New Withdrawals, New Impairments as Pennsylvania Develops the Marcellus Shale
2010 Eastern Water Resources Conference, Orlando, FL, May 20-21, 2010
11 Pages Posted: 2 Nov 2010
Date Written: May 20, 2010
Each production well in the Marcellus Shale states use 4-7 million gallons of water for hydraulic fracturing. In Pennsylvania, 195 Marcellus wells were drilled in 2008; in 2009, 768 Marcellus wells were drilled. In January of 2010, drilling operators in Pennsylvania used somewhere between 356 million and 623 million gallons of water to fracture 71 Marcellus Shale wells. In Washington County, Pennsylvania alone, 15 Marcellus wells were drilled in January of 2010, using 60-105 million gallons in a month. At the same time that drillers are withdrawing large amounts of water to fracture the shale, water quality standard exceedances for signature pollutants from gas drilling operations have consistently occurred in several Pennsylvania waterways during low-flow conditions.
The water quality and quantity impacts of the development of the Marcellus Shale are exemplified by the relatively quick development of innovative treatment facilities and wastewater recycling plants. While the recycling processing plants have the potential to produce no discharge and send treated and diluted wastewater back to the drilling pads for use as fracturing fluid, plant engineers anticipate the need for up to 3 million gallons per day of water to dilute the chloride content to levels appropriate for fracturing. While the plants may solve some of the issues associated with the discharge of high chloride and heavy metals, the proposals for recycling plants suggest that similar (if not greater) amounts of water will be used in the reuse treatment and dilution process as were being withdrawn for fracing.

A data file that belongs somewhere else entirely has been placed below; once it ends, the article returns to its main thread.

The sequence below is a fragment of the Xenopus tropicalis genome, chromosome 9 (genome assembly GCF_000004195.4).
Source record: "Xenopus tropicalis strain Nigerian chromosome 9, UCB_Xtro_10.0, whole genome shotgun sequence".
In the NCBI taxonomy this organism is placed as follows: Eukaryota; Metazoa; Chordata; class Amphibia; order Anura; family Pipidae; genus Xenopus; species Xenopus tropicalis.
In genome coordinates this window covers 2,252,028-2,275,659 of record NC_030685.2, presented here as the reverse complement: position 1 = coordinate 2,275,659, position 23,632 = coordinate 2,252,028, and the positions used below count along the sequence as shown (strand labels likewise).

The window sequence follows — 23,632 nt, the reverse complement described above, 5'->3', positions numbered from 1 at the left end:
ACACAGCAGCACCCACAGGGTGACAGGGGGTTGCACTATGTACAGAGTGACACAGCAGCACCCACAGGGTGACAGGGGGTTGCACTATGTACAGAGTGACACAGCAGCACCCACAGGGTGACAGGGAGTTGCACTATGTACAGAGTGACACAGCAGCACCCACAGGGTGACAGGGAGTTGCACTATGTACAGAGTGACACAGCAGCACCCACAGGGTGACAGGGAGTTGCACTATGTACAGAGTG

This paper will explore the inter-relationship between water use requirements of Marcellus Shale hydraulic fracturing operations and surface water quality.
Keywords: Marcellus Shale, Pennsylvania, shale gas, hydraulic fracturing, antidegradation, water quality and quantity, impairment, withdrawals, water pollution, water treatment
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